Cold weather shelters open in north central Florida during period of plummeting temperatures

By

With temperatures consistently dipping below 45 degrees in north central Florida — and even lower than that this weekend — cold night shelters throughout the region are helping unsheltered residents stay warm.

James McDowell, who has been homeless for five months and living in Gainesville for three weeks, is looking for somewhere to stay now that winter is here.

“I’m not from here, I just moved from Orlando, so I am not familiar with the area to know about the shelters,” McDowell said.

He decided to move from Orlando to Gainesville for a fresh start.

North central Florida has four shelters – two in Gainesville, one in Lake City and one in Ocala  – providing hot meals, beds and clothing to residents seeking refuge during this chilly season.

Grace Marketplace and St. Francis House – Gainesville

GRACE Marketplace and St. Francis House are homeless shelters year-round but offer cold night shelter programs whenever temperatures drop below 45 degrees.

GRACE Marketplace, located at 3055 NE 28th Ave., normally closes its doors to visitors at 7 p.m., but remains open 24-hours a day on cold nights. GRACE usually houses 146 beds but can shelter an additional 100 people during cold nights.

While on the surface GRACE serves as “simply a warm, safe place to stay,” executive director Jon DeCarmine said emergency circumstances like freezing temperatures often introduce first-time residents to the shelter and other services it provides. These include but are not limited to meals, showers, a laundry room and a computer lab.

“For a lot of people this is a first opportunity for us to engage people with services and then continue that relationship from there,” DeCarmine said.

According to DeCarmine, more than half of the staff have been homeless before, or have lived through, experienced and recovered from drugs and alcohol.

“That puts us in a really great position when somebody comes in and says, ‘I’m not sure if these services are going to work for me or if I can do this,’ we have people who will walk right up to them and say, ‘That’s exactly how I felt, and here’s how I made it happen. Here’s what worked for me,’” DeCarmine said.

St. Francis House, located at 413 South Main St., primarily serves families, providing parents and children with pillows and blankets, meals, laundry facilities and bathrooms. In order to stay at St. Francis, guests must present a blue card from the Gainesville Police Department certifying they’ve never been convicted of a violent or sexual offense.

On cold nights St. Francis House gives guests snacks and meals, including breakfast the following morning. Guests must check in between 7 p.m. and 9 p.m. and check out the following morning by 7 a.m. Before the COVID-19 pandemic, the shelter would set up an extra 60 beds on cold nights, but it’s since limited it to 30. On regular nights, the shelter’s nine rooms are filled with 45 beds, 35 of which are usually occupied.

“I think it’s great that we are able to open up and provide shelter to those who need it that aren’t able to readily access it otherwise,” St. Francis spokesperson Katelyn Drummet said.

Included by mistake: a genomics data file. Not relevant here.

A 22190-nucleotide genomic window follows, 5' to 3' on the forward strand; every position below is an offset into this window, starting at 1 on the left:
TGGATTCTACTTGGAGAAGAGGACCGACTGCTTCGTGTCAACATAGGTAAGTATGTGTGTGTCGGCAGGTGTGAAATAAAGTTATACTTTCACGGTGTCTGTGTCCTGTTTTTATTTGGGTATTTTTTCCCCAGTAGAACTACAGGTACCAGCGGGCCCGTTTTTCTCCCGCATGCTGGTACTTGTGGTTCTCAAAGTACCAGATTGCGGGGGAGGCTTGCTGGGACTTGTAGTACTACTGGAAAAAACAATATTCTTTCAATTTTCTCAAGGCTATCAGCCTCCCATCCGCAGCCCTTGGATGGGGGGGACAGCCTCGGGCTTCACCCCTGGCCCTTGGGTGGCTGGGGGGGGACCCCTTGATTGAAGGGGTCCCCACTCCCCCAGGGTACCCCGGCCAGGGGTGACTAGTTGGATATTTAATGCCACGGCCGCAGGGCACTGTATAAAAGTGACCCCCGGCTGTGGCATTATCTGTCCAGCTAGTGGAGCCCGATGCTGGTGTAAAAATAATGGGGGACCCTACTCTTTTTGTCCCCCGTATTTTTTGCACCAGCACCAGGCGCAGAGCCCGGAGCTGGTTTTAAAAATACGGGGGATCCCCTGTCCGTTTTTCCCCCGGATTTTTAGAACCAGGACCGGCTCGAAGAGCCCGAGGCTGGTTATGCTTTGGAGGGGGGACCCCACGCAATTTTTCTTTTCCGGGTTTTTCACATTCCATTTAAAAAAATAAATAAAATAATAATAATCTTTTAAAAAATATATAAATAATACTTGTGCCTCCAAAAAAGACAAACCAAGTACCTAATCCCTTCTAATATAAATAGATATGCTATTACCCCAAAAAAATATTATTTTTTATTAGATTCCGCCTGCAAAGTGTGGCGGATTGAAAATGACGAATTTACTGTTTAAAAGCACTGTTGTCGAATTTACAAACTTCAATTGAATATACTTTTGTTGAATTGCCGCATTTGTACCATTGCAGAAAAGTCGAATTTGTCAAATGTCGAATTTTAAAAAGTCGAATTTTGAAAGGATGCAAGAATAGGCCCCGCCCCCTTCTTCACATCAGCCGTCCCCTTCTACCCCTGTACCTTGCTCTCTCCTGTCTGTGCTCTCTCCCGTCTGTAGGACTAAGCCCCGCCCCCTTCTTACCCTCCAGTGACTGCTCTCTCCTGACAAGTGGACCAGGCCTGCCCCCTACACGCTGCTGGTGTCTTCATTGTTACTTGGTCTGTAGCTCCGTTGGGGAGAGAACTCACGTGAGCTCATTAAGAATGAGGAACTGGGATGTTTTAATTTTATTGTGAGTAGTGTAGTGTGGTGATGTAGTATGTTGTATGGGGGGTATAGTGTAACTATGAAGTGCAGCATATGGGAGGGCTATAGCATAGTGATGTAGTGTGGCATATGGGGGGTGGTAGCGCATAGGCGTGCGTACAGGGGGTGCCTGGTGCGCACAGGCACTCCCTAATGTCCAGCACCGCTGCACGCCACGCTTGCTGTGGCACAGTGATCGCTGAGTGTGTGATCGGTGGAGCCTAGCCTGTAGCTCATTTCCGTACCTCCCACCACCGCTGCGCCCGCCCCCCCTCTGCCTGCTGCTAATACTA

Salvation Army – Ocala

The Salvation Army in Ocala also serves unsheltered residents throughout the year at its Center of Hope building, located at 320 NW 1st Ave.

The shelter qualifies cold nights as those when temperatures drop to around 40 degrees or below. Guests must arrive with a form of I.D. to check in at 7 p.m., although dinner is available for visitors every day at 5 p.m. Check-out is the next morning at 5 a.m

The shelter has seen between 45 and 60 guests on cold nights so far this year, case manager specialist Marie Ortiz said. The Center of Hope provides guests with mats to sleep on.

Before the COVID-19 pandemic, the Center of Hope offered 40 beds in its men’s room, 20 beds in its women’s dorm, and six rooms for families with children who are not looking to stay more than a couple of days. The shelter is currently operating at half capacity.

Parkview Baptist Church – Lake City

The Parkview Baptist Church, located at 268 NW Jeffery Road, provides guests with dinner, cots, and showers. The church also gives them blankets, socks, and towels to keep warm and clean throughout their stay.

While Gainesville cold night shelters open once temperatures drop below 45 degrees, Parkview Baptist Church opens when temperature drops to or below 35 degrees. Mike Tatem, senior pastor of the church, said volunteers typically serve four to 10 people per night.

“We decided to be intentional about making our campus available and making our facilities available to help provide a warm place to stay,” Tatem said.

According to Tatem, the church is taking COVID-19 precautions by practicing social distancing in the gymnasium where guests stay. The church also cleans and disinfects each cot in between nights.

“We are told to love our neighbors and our homeless population, so we want to do what we can to demonstrate a tangible way our love for them and our willingness to help them,” Tatem said.

About Madison Panzer

Madison is a reporter for WUFT News who can be reached by calling 352-392-6397 or emailing news@wuft.org.

Check Also

Florida lawmakers agree property insurance rates need to go down, though even with their actions, it will not happen anytime soon

Chris Sprowls, speaker of the Florida House, announced the possible end of the special session on property insurance and condo safety legislation for Wednesday, following a final review of the three bills and voting.